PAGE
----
I admit it, this week has been cold and full of a cold and I have had the dreaded writer’s block. It’s almost Christmas and my head has been full of ticking the last few things off the Christmas list and racking my brains to make sure I haven’t forgotten anyone, as well as avoiding the inevitable slow job of card writing. I’m thinking of potato-printing our names on the cards to save hand-ache but that is another messy projects only in the stages of brain work at the moment.
Mid-week was the School Nativity, a late and, to be honest, a bit of a drawn-out affair only made bearable by my own little bundle of joy’s unscheduled and improvised dance routine on stage, busting the coolest moves that I have ever seen a small fisherman do, ever. Everyone with a sense of humour was in tears of laughter at his happy dancing.
So it was this lively and bright soul who I asked for help with my blog post this morning, whilst trying to shovel hazelnut spread on toast down his neck before school. “What can I write about today,honey?”, I asked. “Happiness and joy”, he replied, after a small pause.
I’ve had my dalliances with the dark side of life but now I consider myself to be a pretty happy person. Lots of people experience trauma and survive, some are able to deal with it and some are sad for a long long time. In the UK today, depression, anxiety and general sadness seems to be widespread and without going into a dissertation-length analysis about the causes of this, I believe it to be a result of the competitive, results-driven and un-equal society that we live in. But we are here, this is where we live, so, how can we make our lives happier?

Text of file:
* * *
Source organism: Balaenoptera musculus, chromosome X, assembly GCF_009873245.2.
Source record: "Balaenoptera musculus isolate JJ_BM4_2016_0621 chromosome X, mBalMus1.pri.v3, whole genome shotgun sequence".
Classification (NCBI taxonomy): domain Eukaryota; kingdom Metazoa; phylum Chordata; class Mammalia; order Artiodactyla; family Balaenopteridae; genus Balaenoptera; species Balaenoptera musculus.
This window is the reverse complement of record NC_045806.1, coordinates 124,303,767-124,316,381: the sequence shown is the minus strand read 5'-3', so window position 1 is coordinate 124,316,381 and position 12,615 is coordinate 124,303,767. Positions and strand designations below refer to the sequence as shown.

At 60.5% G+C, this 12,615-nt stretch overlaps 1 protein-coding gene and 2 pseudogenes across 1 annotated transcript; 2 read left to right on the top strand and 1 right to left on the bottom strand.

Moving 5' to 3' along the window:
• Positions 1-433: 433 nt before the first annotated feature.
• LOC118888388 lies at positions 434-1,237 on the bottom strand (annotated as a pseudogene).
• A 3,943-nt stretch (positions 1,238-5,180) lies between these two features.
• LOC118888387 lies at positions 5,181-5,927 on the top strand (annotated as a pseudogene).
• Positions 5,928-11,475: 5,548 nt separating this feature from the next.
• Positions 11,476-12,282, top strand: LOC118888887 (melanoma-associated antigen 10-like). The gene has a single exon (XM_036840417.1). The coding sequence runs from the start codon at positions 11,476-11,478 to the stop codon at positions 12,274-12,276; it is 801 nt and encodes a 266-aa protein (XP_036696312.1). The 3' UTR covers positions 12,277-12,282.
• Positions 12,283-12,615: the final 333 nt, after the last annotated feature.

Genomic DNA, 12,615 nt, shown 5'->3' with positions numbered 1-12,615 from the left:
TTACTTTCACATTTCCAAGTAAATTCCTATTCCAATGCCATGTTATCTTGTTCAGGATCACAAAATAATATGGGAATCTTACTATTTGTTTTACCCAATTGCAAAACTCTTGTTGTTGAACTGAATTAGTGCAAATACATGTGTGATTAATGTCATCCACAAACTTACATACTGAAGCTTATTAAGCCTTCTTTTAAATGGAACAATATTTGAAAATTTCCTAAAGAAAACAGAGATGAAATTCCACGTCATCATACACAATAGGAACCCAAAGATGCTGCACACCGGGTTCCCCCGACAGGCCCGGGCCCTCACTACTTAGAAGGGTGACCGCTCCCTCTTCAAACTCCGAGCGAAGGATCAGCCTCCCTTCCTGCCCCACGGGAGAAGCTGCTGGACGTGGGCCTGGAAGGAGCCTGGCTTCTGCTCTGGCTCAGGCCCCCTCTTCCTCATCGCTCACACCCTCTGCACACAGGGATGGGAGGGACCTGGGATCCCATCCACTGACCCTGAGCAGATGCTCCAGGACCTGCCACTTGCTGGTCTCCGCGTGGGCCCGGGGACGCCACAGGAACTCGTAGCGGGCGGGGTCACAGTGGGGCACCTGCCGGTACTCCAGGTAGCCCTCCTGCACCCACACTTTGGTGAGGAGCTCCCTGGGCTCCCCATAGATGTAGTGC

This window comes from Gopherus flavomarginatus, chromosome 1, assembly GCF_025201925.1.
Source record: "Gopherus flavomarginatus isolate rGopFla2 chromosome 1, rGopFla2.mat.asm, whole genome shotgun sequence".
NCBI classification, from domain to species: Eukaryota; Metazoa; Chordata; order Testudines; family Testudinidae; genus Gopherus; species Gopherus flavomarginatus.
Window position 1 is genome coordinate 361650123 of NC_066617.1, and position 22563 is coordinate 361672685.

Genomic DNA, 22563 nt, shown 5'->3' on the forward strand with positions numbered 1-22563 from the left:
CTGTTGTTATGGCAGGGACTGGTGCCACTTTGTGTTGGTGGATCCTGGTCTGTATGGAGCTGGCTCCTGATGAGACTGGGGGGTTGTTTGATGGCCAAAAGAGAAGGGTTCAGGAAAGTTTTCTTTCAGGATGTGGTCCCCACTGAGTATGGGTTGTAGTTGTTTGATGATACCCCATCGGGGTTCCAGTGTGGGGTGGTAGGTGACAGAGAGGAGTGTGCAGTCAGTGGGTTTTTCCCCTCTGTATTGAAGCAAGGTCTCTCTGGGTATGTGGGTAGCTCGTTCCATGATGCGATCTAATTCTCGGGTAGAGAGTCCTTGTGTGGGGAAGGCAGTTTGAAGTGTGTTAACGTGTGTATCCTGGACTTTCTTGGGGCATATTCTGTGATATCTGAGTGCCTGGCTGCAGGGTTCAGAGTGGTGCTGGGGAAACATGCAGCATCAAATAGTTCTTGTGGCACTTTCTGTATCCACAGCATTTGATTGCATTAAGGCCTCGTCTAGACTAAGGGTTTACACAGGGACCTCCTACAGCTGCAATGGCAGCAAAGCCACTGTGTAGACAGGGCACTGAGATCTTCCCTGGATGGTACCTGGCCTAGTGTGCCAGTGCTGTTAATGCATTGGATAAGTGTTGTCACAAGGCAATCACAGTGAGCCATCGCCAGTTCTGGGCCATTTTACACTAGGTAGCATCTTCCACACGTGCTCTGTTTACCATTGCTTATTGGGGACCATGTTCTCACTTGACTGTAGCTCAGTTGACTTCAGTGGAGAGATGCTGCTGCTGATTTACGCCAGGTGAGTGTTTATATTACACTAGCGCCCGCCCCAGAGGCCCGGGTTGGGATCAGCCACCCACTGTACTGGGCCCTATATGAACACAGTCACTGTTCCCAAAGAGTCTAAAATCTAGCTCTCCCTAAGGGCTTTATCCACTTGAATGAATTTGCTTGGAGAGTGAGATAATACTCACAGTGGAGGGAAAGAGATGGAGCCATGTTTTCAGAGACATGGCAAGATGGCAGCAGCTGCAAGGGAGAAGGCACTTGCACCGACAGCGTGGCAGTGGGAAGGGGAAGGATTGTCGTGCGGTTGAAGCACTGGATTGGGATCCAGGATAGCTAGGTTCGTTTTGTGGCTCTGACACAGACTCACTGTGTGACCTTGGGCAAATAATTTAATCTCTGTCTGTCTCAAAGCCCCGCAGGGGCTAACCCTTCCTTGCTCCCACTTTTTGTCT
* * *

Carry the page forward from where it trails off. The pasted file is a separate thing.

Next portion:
A friend of mine has recently published a book entitled “The Caveman Rules Of Survival”, and whilst I haven’t read it yet, it strikes a chord of truth within my soul. Humans have been on this Earth for a relatively short time and the world that we live in has changed a lot since the days when we had to be part of a pack and face daily dangers in order to survive. Stress and anxiety are our brains reacting to situations that provoke a natural physiological response but in fact, generally, won’t actually hurt us and probably won’t kill us either.
So, how can we use this information as a starting point to happiness? Understanding our brains helps us realise that a lot of feelings are in fact a physical response to something and not Us, not our core, not who we are and certainly not a defining characteristic of ourselves. Feelings pass, however horrible they are, they stay, sometimes for a long time, but they will pass. Thoughts too, come and go, like cars on a busy road, and if you practice mindfulness you will learn to observe them with curiosity and less fear.
Happiness is not a state of mind that comes easily to everyone, it is a practice, that must be practised, and I am by no means an expert. Other factors that inevitably affect our happiness quota are making sure our basic needs are met, through food, shelter and security, and these are things that many thousands of people in the UK are not blessed with this winter. The NHS website advises measures such as getting enough sleep and taking regular exercise, both of which I notice to boost my levels of well-being.
Talking and sharing is also advised by them and I would go one step further and add that being part of a community that you feel part of helps. I love being part of online communities and there power of the internet is that it can join like-minded people together from all over the world.
Caring, is another great route to happiness, for pet, a person or even for a stranger. Do random acts of kindness, from a smile, to tins for the foodbank, leaving kind notes on a windscreen or even helping somebody you know that is in need. Try it, however awkward it might feel, and feel the glow.
But most important of all, be kind to yourself. I don’t mean buy yourself lots of meaningless trinkets or status symbols, but take ten minutes for yourself, sit, breathe, and tell yourself that you are OK, you are a worthy, worthwhile, amazing and unique individual.
Written by our regular contributor Catherine.
All views expressed in this article are those of the authors and do not necessarily represent the views of Room To Grow.